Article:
If you’re invested in the Marvel Cinematic Universe but don’t know anything about the comics, MvC: Infinite serves as a starting point for understanding the comics side of things in preparation for Avengers Endgame. Oh, yeah, there’s some Capcom story set up, too, as an afterthought. Really, this is several stories mashed together: From Marvel, you get the Infinity Saga and Age of Ultron story; from Capcom comes Sigma and Mega Man X’s story and some of Vampire Savior/Darkstalker’s 3 arc dealing with Jedah Dohma. The story kind of makes sense in a mashed-up way. It’s not half bad, given that the previous efforts of Marvel vs. Capcom 3 to give a cinematic team up was decent and miles ahead of any other title in the series to date. Mostly, the Marvel Versus series has followed an established comic book arc — Marvel vs. Street Fighter was mostly Apocalypse and the first Marvel vs. Capcom focused on Onslaught — and this is no different. Where it falters is oversimplification.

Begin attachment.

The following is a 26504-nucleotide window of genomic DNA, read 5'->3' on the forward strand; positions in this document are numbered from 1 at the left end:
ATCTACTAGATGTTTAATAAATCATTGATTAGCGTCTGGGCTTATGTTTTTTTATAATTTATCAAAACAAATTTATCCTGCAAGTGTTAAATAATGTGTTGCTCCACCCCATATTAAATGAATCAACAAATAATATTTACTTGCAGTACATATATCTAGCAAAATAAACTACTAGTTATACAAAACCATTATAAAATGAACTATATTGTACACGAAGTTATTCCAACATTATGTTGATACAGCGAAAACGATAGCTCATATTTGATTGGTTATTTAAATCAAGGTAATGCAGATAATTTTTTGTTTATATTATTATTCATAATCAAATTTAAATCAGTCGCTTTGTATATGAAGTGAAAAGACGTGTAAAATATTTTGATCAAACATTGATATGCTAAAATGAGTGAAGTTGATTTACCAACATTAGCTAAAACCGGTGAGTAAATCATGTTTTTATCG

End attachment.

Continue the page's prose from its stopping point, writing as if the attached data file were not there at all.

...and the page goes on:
The Infinity Saga is never truly finished in the comics because Marvel constantly returns to it over the years to explain a lot of things. Also, thinking critically about what this is really based on, the story of the Infinity Saga really took about 18 of the 22 MCU movies to tell its story. You cannot tell this story in two games — Marvel Super Heroes being the first to tell this arc. Infinite tries to and winds up half accomplishing it with some weird, forced Capcom story side foolishness thrown in for good measure, because hey, Capcom is also in the name.